An article in the San Jose Mercury News reported about a new P2P company called Mercora. It is the first internet peer-to-peer broadcast radio company. The start-up created software which allows users to search other computers for particular songs that they want to hear. The search engine allows the user to search by title or artist and then tells them where to go in order to hear that song. Then, instead of downloading the song, it is played as a streaming broadcast for the listener. There is absolutely no downloading of music to hard drives, or burning songs to CDs. This allows Mercora to comply with copyright law since it is just like a regular radio broadcaster. Since there are millions of users of P2P networks for music file-swapping, Mercora is hoping to capture some of the market by offering a legal alternative. The founder, Srivats Sampath, feels his company is filling niche stating that "typical radio is one to many. Our model is one too few. In radio, it's very limited genres and selections. In our model, it's unlimited genres and selection."
Mercora is just starting out and is already doing well by most standards. It has a music library of almost 10 million songs that can be listened to in CD quality. The company is also using partnerships in order to increase its business. It struck a deal last month with Grokster in order to offer free P2P radio for its users. Grokster Radio will give Mercora the chance to greatly increase its exposure and gain a lot more users. Better recognition and more users will lead to ways for the company to make money. The company will allow its base to grow first and it will initially remain free to its users. The plan is for Mercora to eventually start offering value-added services for which they will charge a small fee. Grokster Radio will remain free and is also good deal for Grokster, which has been looking for ways to provide licensed music to its users. Mercora launched its radio station in June and has had steadily increasing growth. Since the start of the company users have logged over 28 million hours of listening to music. In November, Mercora had over 450,000 listeners who used their software. This shows that the legal alternatives to downloading music do have a lot of fans and seem to be here to stay.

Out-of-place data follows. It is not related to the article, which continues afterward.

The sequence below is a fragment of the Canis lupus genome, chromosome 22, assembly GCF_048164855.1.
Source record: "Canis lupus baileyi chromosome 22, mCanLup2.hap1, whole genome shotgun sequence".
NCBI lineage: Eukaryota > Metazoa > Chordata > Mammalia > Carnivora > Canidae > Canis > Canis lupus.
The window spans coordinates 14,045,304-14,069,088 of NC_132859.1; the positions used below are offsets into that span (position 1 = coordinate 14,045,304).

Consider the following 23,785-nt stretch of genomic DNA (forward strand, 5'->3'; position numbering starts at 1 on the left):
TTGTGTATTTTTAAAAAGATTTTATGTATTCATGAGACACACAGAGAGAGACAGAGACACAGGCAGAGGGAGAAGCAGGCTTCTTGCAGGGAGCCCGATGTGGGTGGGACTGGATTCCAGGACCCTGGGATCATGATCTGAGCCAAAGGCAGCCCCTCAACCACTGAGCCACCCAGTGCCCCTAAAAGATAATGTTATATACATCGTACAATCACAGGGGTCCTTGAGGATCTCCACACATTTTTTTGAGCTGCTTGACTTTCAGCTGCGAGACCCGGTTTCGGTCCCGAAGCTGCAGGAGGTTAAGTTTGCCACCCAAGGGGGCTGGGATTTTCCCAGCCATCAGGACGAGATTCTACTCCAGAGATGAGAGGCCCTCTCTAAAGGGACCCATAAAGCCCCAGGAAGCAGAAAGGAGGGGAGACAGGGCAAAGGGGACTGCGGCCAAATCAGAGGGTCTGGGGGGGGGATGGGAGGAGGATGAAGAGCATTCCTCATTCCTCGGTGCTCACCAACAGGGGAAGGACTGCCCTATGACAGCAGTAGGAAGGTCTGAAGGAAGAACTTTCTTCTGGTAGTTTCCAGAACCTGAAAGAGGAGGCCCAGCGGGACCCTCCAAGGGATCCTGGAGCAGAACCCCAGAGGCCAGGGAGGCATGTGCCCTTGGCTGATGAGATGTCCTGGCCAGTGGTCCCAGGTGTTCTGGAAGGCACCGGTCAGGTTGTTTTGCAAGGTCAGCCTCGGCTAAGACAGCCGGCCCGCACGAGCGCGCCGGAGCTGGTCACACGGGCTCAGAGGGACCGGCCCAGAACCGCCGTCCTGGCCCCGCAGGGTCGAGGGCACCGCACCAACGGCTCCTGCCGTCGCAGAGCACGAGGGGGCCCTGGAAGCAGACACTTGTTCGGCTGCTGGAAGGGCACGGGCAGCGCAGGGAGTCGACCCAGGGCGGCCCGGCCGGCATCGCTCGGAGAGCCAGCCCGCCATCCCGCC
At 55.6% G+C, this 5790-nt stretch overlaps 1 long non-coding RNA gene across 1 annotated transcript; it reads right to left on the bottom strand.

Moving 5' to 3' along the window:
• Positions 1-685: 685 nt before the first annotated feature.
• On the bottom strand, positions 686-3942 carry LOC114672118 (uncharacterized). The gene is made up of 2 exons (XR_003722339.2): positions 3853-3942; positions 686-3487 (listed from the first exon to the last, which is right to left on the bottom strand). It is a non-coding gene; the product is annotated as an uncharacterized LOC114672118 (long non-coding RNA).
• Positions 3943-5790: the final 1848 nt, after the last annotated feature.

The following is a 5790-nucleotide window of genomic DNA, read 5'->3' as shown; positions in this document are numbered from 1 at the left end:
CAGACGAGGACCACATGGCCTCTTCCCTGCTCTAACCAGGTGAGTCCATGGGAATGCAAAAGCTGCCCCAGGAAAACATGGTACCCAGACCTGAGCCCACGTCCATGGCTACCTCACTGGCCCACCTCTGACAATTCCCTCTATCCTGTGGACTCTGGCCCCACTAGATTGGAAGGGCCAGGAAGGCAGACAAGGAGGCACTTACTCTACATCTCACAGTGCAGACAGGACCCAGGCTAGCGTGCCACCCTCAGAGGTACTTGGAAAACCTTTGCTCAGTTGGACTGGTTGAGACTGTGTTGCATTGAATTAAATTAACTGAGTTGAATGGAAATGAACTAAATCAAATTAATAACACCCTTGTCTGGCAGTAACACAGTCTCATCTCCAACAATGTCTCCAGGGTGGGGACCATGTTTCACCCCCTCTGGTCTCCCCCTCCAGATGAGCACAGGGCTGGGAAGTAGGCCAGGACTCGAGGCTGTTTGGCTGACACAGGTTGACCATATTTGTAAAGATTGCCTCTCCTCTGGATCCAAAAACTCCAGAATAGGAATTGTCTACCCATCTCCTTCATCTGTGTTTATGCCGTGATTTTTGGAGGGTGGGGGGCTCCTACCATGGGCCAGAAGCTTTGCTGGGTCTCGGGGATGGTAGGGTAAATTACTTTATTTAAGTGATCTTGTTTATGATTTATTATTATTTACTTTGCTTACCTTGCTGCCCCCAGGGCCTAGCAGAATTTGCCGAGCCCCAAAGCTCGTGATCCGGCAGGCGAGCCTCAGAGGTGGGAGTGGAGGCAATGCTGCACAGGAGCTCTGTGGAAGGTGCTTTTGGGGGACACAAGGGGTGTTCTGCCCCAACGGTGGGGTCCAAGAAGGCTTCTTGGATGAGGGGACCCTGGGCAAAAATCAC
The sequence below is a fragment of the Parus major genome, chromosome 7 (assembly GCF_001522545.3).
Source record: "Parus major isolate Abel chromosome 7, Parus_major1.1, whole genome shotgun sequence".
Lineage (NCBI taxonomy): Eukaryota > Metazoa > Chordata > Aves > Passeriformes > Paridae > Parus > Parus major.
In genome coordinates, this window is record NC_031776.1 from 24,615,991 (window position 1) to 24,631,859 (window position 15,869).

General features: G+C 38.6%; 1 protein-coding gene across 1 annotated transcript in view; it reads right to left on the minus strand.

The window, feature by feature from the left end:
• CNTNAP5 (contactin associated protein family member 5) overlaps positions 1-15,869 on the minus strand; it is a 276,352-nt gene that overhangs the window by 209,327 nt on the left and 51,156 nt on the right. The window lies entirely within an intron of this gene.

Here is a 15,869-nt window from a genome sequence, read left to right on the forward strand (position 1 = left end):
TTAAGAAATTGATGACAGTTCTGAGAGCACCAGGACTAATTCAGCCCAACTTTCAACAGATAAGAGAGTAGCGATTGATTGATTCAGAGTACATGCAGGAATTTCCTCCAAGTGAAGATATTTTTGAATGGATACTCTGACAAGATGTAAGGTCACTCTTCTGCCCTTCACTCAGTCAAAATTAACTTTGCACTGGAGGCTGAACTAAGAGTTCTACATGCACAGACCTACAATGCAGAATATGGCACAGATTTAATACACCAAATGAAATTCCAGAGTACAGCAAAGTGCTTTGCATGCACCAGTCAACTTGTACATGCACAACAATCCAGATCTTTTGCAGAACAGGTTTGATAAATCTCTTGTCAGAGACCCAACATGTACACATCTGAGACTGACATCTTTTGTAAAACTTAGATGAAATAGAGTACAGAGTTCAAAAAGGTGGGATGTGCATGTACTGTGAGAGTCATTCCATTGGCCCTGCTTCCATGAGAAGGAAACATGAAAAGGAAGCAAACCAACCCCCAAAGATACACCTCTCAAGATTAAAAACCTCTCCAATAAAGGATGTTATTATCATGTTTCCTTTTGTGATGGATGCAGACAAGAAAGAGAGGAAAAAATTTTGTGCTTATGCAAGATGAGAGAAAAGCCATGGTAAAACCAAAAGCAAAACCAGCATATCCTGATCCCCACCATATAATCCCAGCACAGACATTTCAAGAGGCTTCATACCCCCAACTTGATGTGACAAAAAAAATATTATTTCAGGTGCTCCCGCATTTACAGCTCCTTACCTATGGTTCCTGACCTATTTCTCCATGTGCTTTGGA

A European company also offering a legal alternative to file-swapping is having a good month as well. Wippit is a U.K. based company which offers a legal download service. It has secured licenses to distribute music from all the major record companies. Wippit had already made license agreements with Sony, BMG and EMI earlier this year. Just this month Wippit struck a deal with the two remaining major labels, Warner and Universal. This adds over a million songs to Wippit's music library, which can legally be downloaded by customers in Europe. Universal is limiting its catalogue of songs to only customers in the U.K. and Ireland. Wippit is a starting company like Mercora which is trying to get a piece of the legitimate music sharing market. It seems likely that in either America, or in Europe, we can look forward to seeing more companies offering alternatives to illegal file-swapping on P2P networks.